Petty, Norman (1927–1984)

By: Matthew Tippens

Type: Biography

Published: December 5, 2006

Updated: September 27, 2015

Norman Petty, record producer and piano player, was born on May 25, 1927, in Clovis, New Mexico. Petty began playing piano when he was five and had a fifteen-minute show on KICA radio while he was still in Clovis High School. He organized his first group, the Torchy Swingsters, as a teenager. To improve their performance, he recorded their shows for playback practice, thus beginning his interest in recording. In 1946, after his service in the United States Air Force, he went to work as staff announcer for KICA. He married his high school sweetheart, Violet Ann Brady, in 1948.

The same year, he moved across the state line into Texas, where he worked part-time as a recording engineer. He formed the Norman Petty Trio, in which he played organ, his wife played piano, and Jack Vaughn played guitar. Petty moved back to Clovis in 1954 and established a recording studio and a new label known as NorVaJak. The trio soon landed a recording contract with ABC–Paramount Records. Shortly thereafter, Cashbox magazine voted the trio the "Most Promising Group of 1954." By 1956 their recording of the Duke Ellington song "Mood Indigo" had sold a half million copies. In 1957 the trio's song "Almost Paradise" hit Number 18 and Petty won his first BMI Writers Award. Another Top 40 hit, "On the Alamo," followed, along with some lesser hits. Petty used the income derived from these songs to improve the studio.

He soon realized that he had the only recording studio in New Mexico and West Texas. Confident in his own technical abilities as both engineer and producer, he went public in 1955. He became one of the first independent producers of rock-and-roll, and one of its most successful. Roy Orbison's Teen Kings were among Petty's first customers. Through a leasing agreement with Roulette Records, the studio's first million-seller was Buddy Knox's "Party Doll," which went all the way to Number 1 in 1957. The most famous of Petty's customers, however, was Buddy Holly, who, along with his band, the Crickets, drove ninety miles west from Lubbock, Texas, to cut a demo on February 25, 1957. Their rocking version of "That'll Be the Day," which rose to Number 1 by September, won them a contract from the New York–based Coral/Brunswick label.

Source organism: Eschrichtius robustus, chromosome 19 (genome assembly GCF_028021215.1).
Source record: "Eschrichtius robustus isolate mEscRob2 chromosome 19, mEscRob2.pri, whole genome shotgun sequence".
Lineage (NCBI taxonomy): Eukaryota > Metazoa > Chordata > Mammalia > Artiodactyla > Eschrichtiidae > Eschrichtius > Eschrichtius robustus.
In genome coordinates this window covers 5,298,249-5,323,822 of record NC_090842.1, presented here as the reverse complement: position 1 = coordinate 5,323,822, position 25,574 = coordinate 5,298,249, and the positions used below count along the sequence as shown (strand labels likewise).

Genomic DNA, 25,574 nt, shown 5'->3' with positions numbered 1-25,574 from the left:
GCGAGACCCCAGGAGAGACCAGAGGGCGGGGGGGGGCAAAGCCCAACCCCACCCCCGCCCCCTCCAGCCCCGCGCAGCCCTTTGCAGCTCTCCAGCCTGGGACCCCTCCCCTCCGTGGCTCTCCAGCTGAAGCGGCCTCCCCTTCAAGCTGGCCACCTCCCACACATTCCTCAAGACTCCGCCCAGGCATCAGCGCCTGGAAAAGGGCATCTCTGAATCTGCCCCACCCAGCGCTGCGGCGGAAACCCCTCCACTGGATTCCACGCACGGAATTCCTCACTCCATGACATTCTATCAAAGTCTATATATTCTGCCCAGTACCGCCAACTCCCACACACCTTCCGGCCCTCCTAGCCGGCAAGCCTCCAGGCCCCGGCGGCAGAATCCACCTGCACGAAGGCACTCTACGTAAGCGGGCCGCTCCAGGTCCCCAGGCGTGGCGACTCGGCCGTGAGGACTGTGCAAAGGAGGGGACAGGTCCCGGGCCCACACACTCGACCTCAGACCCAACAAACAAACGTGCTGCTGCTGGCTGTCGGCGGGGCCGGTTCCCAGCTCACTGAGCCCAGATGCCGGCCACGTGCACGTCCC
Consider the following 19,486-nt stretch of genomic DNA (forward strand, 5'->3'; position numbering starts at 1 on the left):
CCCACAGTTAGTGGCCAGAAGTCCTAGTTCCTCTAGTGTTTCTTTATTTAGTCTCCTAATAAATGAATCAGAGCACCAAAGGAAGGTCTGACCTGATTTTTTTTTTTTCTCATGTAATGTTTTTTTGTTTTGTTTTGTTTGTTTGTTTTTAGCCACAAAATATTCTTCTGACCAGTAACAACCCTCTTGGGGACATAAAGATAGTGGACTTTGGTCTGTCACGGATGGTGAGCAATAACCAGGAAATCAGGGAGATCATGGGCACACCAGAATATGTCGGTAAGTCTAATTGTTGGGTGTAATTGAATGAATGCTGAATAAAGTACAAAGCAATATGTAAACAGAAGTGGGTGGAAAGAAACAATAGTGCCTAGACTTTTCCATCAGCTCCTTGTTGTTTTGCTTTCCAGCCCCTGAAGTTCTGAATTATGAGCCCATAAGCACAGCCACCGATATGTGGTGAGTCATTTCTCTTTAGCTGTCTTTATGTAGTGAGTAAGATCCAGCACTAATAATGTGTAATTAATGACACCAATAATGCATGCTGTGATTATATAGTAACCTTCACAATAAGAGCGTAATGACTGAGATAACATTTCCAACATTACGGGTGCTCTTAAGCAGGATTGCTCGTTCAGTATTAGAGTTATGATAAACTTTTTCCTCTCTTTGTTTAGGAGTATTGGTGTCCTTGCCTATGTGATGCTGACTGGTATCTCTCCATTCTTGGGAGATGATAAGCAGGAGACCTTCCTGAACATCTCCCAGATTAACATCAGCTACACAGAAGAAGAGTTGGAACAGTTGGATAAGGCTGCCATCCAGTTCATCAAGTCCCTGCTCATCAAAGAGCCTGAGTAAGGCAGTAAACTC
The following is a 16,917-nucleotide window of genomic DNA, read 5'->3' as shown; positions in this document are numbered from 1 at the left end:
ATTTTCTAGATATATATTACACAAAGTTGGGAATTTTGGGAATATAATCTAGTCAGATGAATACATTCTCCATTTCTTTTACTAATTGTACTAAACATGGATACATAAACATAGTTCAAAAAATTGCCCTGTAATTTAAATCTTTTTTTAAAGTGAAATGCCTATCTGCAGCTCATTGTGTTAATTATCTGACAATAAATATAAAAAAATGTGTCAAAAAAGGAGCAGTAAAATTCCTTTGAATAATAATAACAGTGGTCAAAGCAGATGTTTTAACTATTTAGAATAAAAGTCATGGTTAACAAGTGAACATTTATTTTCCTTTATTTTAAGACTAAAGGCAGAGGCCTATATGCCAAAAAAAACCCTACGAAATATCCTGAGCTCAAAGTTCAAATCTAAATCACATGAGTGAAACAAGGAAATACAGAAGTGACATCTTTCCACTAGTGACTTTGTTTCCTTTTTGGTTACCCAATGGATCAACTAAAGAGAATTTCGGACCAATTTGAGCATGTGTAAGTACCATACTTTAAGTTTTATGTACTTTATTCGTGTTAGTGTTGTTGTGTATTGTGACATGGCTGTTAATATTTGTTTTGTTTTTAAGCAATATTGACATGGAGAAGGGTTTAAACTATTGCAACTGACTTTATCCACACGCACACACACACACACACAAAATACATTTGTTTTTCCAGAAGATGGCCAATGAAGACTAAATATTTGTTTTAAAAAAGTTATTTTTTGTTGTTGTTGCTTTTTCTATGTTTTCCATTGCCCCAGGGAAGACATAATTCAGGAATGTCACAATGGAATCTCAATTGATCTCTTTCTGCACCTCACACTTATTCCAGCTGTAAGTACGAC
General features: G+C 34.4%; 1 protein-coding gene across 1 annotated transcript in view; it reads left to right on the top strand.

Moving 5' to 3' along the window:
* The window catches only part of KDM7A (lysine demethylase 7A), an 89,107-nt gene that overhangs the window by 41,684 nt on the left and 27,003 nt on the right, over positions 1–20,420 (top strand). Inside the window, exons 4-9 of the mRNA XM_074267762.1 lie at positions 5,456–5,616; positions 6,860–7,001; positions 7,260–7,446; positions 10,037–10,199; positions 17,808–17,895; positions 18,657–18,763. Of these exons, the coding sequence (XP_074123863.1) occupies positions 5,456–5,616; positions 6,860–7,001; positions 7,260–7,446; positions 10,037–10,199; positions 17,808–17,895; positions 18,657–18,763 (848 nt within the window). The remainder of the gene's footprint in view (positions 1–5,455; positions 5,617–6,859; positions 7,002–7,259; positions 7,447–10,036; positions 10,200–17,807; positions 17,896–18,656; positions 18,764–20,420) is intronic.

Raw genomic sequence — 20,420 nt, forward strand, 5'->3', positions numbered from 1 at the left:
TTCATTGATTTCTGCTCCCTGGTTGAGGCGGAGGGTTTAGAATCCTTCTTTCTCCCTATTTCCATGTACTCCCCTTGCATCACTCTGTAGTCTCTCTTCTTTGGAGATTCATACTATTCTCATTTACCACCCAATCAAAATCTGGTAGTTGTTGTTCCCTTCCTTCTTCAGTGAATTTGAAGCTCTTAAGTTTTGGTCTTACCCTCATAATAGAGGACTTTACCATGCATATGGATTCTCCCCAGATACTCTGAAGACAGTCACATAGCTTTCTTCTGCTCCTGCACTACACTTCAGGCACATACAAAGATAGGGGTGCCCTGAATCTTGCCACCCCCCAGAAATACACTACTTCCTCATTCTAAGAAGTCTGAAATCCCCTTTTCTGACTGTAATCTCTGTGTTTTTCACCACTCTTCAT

Holly was an innovator, and Petty, who quickly became Holly's manager, encouraged him to experiment with his music. Petty and his wife played on several of Holly's recordings. In addition, Petty took credit for co-writing some of the group's hits. Whether he actually co-wrote all the songs he is credited with has been questioned. However, this was a practice that was common in the music business at the time. In any case, Petty produced forty to fifty of Holly's songs at his studio in eighteen months. Nearly every one of these has since become a million-seller. In the fall of 1958, Holly split from Petty and went to live in New York City. After Holly died (in February 1959), Petty acquired the rights to some of Holly's unreleased tracks. Petty has been criticized for dubbing in parts of these songs and releasing them, but by doing so he managed to make some hit songs from tapes that had been intended only as demos. The Crickets continued recording in Petty's Clovis studio for a short time.

Petty continued to record other groups from the Southwestern United States. His most successful instrumental composition, "Wheels," was recorded by the String-A-Longs. It reached the Top 10 in 1961 and earned him another BMI Writers Award. Another band, Jimmy Gilmer and the Fireballs, had several Top 40 hits, including the Petty-produced Number 1 hit, "Sugar Shack," in 1963. In 1973 Petty, who had retained the rights to all items recorded by Buddy Holly, sold them to Paul McCartney, who purchased the entire Holly song catalog.

Petty operated his famed Clovis studio until his death, of leukemia. He was working on a new Holly overdub project when he died on August 15, 1984, in Lubbock. He was buried in Clovis, New Mexico. His wife Violet died on March 22, 1992. They had no children. After his death, he was named Clovis Citizen of the Year. Petty is recognized as a Legend in the Rockabilly Hall of Fame. He is also recognized in the West Texas Music Hall of Fame.

Frank Blanas, The King of Clovis—Norman Petty: American Music Legend (UK: Rollercoaster Books, 2014). Colin Larkin, ed., The Encyclopedia of Popular Music, 3d ed. (New York: Muze, 1998). Patricia Romanowski, Holly George–Warren, and Jon Pareles, eds., The Rolling Stone Encyclopedia of Rock and Roll (New York: Rolling Stone Press, 1995).

  • Music
  • Business, Promotion, Broadcasting, and Technology

The following, adapted from the Chicago Manual of Style, 15th edition, is the preferred citation for this entry.

Matthew Tippens, “Petty, Norman,” Handbook of Texas Online, accessed August 15, 2022,

Published by the Texas State Historical Association.

December 5, 2006
September 27, 2015

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